Se­cret Syd­ney

Meet incog­nito lo­cals, find out where chefs eat, and dis­cover spooky ur­ban leg­ends

Time Out (Sydney) - - INSIDE -


UR­BAN EX­PLOR­ING IS the act of in­ves­ti­gat­ing old and run-down man-made struc­tures. Ur­ban ex­plor­ers, who shorten the act to ‘urbex’, op­er­ate semi-se­cretly as the places they are get­ting into may not be safe or even le­gal to en­ter. Gia is a pas­sion­ate Urbex-er who runs a pho­tog­ra­phy blog called Sh­hSyd­ney. “I want to reach out to Syd­ney folk so ev­ery­one can en­joy these places with­out hav­ing to travel there them­selves,” she says. Re­cently Gia, 35, vis­ited an over­grown man­sion with an at­tached theme park that once spe­cialised in danc­ing Span­ish horses, called El Ca­ballo Blanco. “It’s derelict now, and na­ture has to­tally re­claimed the zoo’s fa­cil­i­ties. It’s ev­i­dent that this was once an in­cred­i­bly opu­lent place. It was a haunt­ing place to visit, as an­i­mals were said to have been mis­treated here; at the time there were no reg­u­la­tions for ex­otic an­i­mal own­er­ship.” Gia prefers to op­er­ate solo, though she’s part of many on­line Urbex fo­rums and Face­book groups: “a quirky col­lec­tion of his­tory en­thu­si­asts, odd­balls and ad­ven­ture seek­ers”. The im­ages she posts on Sh­hSyd­ney of­ten show build­ing rem­nants over­taken by plantlife. “It’s so sur­real wan­der­ing around a place that has been for­got­ten by so­ci­ety – ev­ery sound you hear is mag­ni­fied. It’s the clos­est to a spir­i­tual ex­pe­ri­ence I’ve had.” CF sh­hsyd­ney.word­

“I wanted to give back to the com­mu­nity” “Ev­ery day is dif­fer­ent... it’s a chal­lenge”


Court­ney is a life­line for moth­ers and chil­dren es­cap­ing do­mes­tic vi­o­lence. Her job at the Del­vena Women and Chil­dren’s Refuge in North Syd­ney re­quires ab­so­lute dis­cre­tion – the pre­cise lo­ca­tion of the live-in fa­cil­ity must re­main con­fi­den­tial – and can vary from fix­ing wash­ing ma­chines to or­gan­is­ing im­mi­gra­tion pa­per­work. “To­day I had a client who was in hos­pi­tal, so I went out and had a meet­ing at the hos­pi­tal, brought her back, then I had to go pick up some kids, so ev­ery day is very dif­fer­ent.” Court­ney’s been a caseworker with the refuge for three years and is still try­ing to find a bal­ance be­tween keep­ing do­mes­tic vi­o­lence on the po­lit­i­cal agenda while main­tain­ing her clients’ se­cu­rity and her own. “It’s a chal­lenge,” she says. Del­vena can house up to five fam­i­lies, and as Court­ney walks around the colour­ful quar­ters, gig­gling tod­dlers bom­bard her with hugs and chat­ter. She says watch­ing the kids grow in a safe space is the great­est joy of the job. But she’s re­al­is­tic about main­tain­ing her own emo­tional care: there’s a lit­tle oil burner in her of­fice and plenty of de­briefs with sup­port­ive co-work­ers. “Some days re­ally get to here,” she says, point­ing to her chest. “It’s how you work through that that’s im­por­tant.” OG wom­en­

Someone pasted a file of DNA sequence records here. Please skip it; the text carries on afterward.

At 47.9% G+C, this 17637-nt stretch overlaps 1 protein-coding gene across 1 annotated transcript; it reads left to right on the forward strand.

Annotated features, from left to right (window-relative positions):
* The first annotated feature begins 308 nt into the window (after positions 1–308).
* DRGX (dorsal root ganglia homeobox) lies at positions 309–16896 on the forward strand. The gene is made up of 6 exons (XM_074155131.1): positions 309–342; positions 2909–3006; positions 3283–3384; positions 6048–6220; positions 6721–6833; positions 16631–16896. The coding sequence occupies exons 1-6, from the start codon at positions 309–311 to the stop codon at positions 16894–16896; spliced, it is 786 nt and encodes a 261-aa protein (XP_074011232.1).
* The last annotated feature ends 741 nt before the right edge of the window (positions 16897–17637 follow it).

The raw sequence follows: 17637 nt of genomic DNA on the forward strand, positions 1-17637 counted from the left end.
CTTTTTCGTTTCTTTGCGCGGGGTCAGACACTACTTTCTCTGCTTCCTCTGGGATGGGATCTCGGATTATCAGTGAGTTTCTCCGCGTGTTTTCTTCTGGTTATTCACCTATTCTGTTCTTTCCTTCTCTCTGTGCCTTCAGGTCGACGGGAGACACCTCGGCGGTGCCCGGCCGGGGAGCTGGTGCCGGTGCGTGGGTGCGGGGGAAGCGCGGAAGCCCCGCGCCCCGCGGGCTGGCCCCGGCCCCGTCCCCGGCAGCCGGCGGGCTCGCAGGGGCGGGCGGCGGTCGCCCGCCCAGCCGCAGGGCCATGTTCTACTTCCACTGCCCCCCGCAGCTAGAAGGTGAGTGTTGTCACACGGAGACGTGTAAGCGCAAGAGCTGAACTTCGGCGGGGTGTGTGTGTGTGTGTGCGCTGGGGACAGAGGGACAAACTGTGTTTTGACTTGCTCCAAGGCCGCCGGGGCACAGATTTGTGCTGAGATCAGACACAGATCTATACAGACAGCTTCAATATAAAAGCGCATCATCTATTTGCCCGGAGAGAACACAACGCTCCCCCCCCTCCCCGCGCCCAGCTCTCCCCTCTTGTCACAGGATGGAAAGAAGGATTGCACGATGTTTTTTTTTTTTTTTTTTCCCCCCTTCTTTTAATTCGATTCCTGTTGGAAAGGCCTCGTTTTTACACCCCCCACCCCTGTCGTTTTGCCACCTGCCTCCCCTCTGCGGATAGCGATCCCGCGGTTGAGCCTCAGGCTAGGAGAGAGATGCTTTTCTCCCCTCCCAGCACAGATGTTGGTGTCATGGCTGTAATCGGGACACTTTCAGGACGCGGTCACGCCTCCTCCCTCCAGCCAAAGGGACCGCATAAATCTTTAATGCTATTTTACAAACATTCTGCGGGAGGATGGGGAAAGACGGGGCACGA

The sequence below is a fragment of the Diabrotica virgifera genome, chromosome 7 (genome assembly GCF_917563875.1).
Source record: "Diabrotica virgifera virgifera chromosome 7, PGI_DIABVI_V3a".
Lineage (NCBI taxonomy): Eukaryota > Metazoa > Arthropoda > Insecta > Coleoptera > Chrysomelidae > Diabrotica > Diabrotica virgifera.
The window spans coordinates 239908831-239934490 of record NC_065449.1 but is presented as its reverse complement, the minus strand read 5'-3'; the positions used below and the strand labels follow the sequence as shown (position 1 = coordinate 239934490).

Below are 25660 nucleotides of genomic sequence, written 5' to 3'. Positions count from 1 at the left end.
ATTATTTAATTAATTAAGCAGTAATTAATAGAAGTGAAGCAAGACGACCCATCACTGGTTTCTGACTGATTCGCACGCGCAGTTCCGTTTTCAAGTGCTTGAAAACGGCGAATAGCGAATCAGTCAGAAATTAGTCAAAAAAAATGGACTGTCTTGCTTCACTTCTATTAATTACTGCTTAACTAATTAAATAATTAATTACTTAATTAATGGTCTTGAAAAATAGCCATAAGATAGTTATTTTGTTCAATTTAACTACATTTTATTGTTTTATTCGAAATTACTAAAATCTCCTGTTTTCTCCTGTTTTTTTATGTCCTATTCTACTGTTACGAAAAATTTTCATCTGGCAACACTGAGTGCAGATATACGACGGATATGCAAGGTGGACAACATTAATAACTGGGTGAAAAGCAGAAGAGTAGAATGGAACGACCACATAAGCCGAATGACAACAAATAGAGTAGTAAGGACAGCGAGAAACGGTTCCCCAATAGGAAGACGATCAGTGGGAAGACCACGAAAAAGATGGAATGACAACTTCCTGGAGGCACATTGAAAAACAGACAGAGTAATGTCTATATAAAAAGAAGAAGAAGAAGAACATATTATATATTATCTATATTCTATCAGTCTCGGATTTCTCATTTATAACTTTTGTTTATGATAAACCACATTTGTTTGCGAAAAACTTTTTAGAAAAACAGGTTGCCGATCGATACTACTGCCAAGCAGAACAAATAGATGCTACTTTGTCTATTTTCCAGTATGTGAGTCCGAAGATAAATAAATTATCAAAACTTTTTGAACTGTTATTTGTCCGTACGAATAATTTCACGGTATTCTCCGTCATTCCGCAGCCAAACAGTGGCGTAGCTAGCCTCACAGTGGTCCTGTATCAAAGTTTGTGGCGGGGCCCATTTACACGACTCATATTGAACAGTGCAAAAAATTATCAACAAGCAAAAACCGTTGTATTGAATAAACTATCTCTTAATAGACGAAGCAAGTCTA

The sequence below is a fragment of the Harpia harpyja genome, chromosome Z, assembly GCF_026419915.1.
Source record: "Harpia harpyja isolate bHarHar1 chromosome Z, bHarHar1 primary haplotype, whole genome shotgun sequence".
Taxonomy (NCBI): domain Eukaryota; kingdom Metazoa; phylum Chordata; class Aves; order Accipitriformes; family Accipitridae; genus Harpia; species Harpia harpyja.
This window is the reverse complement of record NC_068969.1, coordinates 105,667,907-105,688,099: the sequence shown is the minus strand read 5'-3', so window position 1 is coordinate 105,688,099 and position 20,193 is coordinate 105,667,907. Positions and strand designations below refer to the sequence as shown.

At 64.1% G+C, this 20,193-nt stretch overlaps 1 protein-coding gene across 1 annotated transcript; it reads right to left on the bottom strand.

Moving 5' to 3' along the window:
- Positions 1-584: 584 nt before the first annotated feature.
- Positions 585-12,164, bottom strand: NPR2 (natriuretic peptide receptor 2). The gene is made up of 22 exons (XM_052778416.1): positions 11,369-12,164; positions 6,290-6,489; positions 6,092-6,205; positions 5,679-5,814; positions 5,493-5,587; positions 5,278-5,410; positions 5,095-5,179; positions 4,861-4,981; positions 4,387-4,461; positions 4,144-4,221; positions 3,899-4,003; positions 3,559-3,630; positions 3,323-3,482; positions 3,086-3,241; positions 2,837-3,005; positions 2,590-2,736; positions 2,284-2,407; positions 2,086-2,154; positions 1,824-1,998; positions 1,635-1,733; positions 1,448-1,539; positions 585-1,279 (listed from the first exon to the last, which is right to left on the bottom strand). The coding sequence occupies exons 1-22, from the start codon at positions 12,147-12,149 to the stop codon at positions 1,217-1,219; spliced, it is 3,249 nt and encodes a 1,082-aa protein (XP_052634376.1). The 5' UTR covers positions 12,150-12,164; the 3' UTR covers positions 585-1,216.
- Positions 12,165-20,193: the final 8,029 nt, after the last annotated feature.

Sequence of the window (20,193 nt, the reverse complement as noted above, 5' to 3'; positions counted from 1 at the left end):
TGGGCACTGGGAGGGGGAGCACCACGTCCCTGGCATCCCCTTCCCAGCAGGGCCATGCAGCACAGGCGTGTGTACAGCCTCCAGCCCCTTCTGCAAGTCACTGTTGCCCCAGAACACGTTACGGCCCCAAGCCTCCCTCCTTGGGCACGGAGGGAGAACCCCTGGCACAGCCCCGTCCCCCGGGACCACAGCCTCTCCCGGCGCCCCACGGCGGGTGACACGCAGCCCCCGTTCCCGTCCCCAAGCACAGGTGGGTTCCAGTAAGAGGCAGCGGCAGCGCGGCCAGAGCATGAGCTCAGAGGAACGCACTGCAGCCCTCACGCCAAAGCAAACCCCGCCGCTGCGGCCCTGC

Ev­ery time the New­town Jets play a home game at Hen­son Park, spec­ta­tors are treated to the an­tics of Jet Man – the cheeky team mas­cot who in­ter­acts with kids, poses for pho­tos and helps gen­er­ate team spirit. Jet Man made his de­but dur­ing the 2012 sea­son, and a num­ber of peo­ple have donned the out­fit over the years. The lat­est is a 16-year-old stu­dent from Liver­pool, Tommy. “I felt I needed to do some­thing to give back to the lo­cal com­mu­nity,” Tommy says. “I used to live in Mar­rickville, and this takes me back to my child­hood of go­ing to the footy ev­ery week.” Last year Tommy had a stint as Sid the Sock, mas­cot to the Syd­ney Blue Sox base­ball team, in Black­town. But wear­ing a silly out­fit and be­ing the cen­tre of at­ten­tion has its chal­lenges. “Some kids are just nasty! They’ll come up to you and hit you in the ball­sack, do crazy things to you.” A han­dler is es­sen­tial for Jet Man, as the hel­met is very dif­fi­cult to see out of. The cos­tume also gets hot. “You sweat buck­ets. Ev­ery 20 min­utes you have to have a bit of wa­ter, have a lit­tle break.” Then there are those sit­u­a­tions a mas­cot can’t pre­dict. “One time [at a Blue Sox game] this lit­tle girl comes to­wards me cry­ing ‘Sid! Sid!’ I gave her a hug and this dog comes out of nowhere – I found out later it was her dog – and tack­les me to the ground. I was fine, but I wor­ried that the suit would be ripped up.” ND­town­

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